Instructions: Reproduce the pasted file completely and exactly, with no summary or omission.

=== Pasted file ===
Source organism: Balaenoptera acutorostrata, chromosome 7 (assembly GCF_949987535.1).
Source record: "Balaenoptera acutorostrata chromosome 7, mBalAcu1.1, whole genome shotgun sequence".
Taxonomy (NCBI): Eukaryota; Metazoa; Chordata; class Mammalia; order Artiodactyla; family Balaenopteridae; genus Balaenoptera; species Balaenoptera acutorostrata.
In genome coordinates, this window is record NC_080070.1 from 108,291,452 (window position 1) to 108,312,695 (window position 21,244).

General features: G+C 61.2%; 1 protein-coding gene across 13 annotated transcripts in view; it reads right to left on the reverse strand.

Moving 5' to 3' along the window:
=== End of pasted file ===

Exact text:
Source organism: Balaenoptera acutorostrata, chromosome 7 (assembly GCF_949987535.1).
Source record: "Balaenoptera acutorostrata chromosome 7, mBalAcu1.1, whole genome shotgun sequence".
Taxonomy (NCBI): Eukaryota; Metazoa; Chordata; class Mammalia; order Artiodactyla; family Balaenopteridae; genus Balaenoptera; species Balaenoptera acutorostrata.
In genome coordinates, this window is record NC_080070.1 from 108,291,452 (window position 1) to 108,312,695 (window position 21,244).

General features: G+C 61.2%; 1 protein-coding gene across 13 annotated transcripts in view; it reads right to left on the reverse strand.

Moving 5' to 3' along the window: